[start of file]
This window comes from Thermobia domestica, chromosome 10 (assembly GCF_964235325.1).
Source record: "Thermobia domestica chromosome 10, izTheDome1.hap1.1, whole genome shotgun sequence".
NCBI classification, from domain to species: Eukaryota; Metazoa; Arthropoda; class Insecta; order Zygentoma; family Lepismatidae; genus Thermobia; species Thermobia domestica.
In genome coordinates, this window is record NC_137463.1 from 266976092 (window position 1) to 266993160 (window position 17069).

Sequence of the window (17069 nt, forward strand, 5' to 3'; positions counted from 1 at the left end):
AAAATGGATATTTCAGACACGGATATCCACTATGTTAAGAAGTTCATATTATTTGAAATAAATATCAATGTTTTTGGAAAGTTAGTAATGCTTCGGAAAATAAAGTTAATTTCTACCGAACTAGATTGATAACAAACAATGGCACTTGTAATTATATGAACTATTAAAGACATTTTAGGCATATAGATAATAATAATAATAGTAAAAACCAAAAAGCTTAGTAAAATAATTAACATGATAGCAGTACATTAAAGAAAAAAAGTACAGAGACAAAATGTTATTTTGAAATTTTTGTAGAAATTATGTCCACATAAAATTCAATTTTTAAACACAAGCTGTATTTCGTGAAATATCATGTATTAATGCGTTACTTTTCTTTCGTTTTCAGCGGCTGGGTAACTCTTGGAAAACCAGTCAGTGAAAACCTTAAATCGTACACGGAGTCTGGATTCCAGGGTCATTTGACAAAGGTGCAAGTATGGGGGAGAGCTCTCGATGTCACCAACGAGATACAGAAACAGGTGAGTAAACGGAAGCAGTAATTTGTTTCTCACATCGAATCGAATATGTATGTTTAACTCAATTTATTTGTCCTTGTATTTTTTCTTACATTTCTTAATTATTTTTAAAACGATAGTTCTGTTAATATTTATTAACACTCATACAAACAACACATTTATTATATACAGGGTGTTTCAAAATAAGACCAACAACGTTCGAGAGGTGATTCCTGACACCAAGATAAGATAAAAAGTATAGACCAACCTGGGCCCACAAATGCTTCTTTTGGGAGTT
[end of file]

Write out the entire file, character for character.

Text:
This window comes from Thermobia domestica, chromosome 10 (assembly GCF_964235325.1).
Source record: "Thermobia domestica chromosome 10, izTheDome1.hap1.1, whole genome shotgun sequence".
NCBI classification, from domain to species: Eukaryota; Metazoa; Arthropoda; class Insecta; order Zygentoma; family Lepismatidae; genus Thermobia; species Thermobia domestica.
In genome coordinates, this window is record NC_137463.1 from 266976092 (window position 1) to 266993160 (window position 17069).

Sequence of the window (17069 nt, forward strand, 5' to 3'; positions counted from 1 at the left end):
AAAATGGATATTTCAGACACGGATATCCACTATGTTAAGAAGTTCATATTATTTGAAATAAATATCAATGTTTTTGGAAAGTTAGTAATGCTTCGGAAAATAAAGTTAATTTCTACCGAACTAGATTGATAACAAACAATGGCACTTGTAATTATATGAACTATTAAAGACATTTTAGGCATATAGATAATAATAATAATAGTAAAAACCAAAAAGCTTAGTAAAATAATTAACATGATAGCAGTACATTAAAGAAAAAAAGTACAGAGACAAAATGTTATTTTGAAATTTTTGTAGAAATTATGTCCACATAAAATTCAATTTTTAAACACAAGCTGTATTTCGTGAAATATCATGTATTAATGCGTTACTTTTCTTTCGTTTTCAGCGGCTGGGTAACTCTTGGAAAACCAGTCAGTGAAAACCTTAAATCGTACACGGAGTCTGGATTCCAGGGTCATTTGACAAAGGTGCAAGTATGGGGGAGAGCTCTCGATGTCACCAACGAGATACAGAAACAGGTGAGTAAACGGAAGCAGTAATTTGTTTCTCACATCGAATCGAATATGTATGTTTAACTCAATTTATTTGTCCTTGTATTTTTTCTTACATTTCTTAATTATTTTTAAAACGATAGTTCTGTTAATATTTATTAACACTCATACAAACAACACATTTATTATATACAGGGTGTTTCAAAATAAGACCAACAACGTTCGAGAGGTGATTCCTGACACCAAGATAAGATAAAAAGTATAGACCAACCTGGGCCCACAAATGCTTCTTTTGGGAGTT